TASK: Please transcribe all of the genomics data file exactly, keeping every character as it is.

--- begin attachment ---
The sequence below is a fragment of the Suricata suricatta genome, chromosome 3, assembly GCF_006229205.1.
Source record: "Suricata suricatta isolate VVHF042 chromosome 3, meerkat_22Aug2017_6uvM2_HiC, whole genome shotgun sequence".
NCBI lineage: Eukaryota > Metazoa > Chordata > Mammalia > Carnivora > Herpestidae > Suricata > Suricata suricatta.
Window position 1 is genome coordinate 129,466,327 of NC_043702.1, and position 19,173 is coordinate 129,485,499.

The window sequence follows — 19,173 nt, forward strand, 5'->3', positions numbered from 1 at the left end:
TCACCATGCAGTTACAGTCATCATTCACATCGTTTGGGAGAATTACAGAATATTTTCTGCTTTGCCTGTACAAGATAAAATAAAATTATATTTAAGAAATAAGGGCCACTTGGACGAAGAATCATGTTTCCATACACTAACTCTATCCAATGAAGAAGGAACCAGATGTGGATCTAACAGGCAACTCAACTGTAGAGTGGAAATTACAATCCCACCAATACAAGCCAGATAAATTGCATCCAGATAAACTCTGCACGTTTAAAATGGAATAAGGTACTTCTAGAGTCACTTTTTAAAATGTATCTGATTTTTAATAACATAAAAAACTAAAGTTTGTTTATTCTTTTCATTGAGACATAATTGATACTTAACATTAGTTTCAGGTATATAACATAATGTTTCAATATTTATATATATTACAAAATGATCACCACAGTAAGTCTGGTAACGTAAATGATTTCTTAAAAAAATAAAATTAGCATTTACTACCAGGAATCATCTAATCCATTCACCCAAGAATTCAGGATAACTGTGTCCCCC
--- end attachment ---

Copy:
The sequence below is a fragment of the Suricata suricatta genome, chromosome 3, assembly GCF_006229205.1.
Source record: "Suricata suricatta isolate VVHF042 chromosome 3, meerkat_22Aug2017_6uvM2_HiC, whole genome shotgun sequence".
NCBI lineage: Eukaryota > Metazoa > Chordata > Mammalia > Carnivora > Herpestidae > Suricata > Suricata suricatta.
Window position 1 is genome coordinate 129,466,327 of NC_043702.1, and position 19,173 is coordinate 129,485,499.

The window sequence follows — 19,173 nt, forward strand, 5'->3', positions numbered from 1 at the left end:
TCACCATGCAGTTACAGTCATCATTCACATCGTTTGGGAGAATTACAGAATATTTTCTGCTTTGCCTGTACAAGATAAAATAAAATTATATTTAAGAAATAAGGGCCACTTGGACGAAGAATCATGTTTCCATACACTAACTCTATCCAATGAAGAAGGAACCAGATGTGGATCTAACAGGCAACTCAACTGTAGAGTGGAAATTACAATCCCACCAATACAAGCCAGATAAATTGCATCCAGATAAACTCTGCACGTTTAAAATGGAATAAGGTACTTCTAGAGTCACTTTTTAAAATGTATCTGATTTTTAATAACATAAAAAACTAAAGTTTGTTTATTCTTTTCATTGAGACATAATTGATACTTAACATTAGTTTCAGGTATATAACATAATGTTTCAATATTTATATATATTACAAAATGATCACCACAGTAAGTCTGGTAACGTAAATGATTTCTTAAAAAAATAAAATTAGCATTTACTACCAGGAATCATCTAATCCATTCACCCAAGAATTCAGGATAACTGTGTCCCCC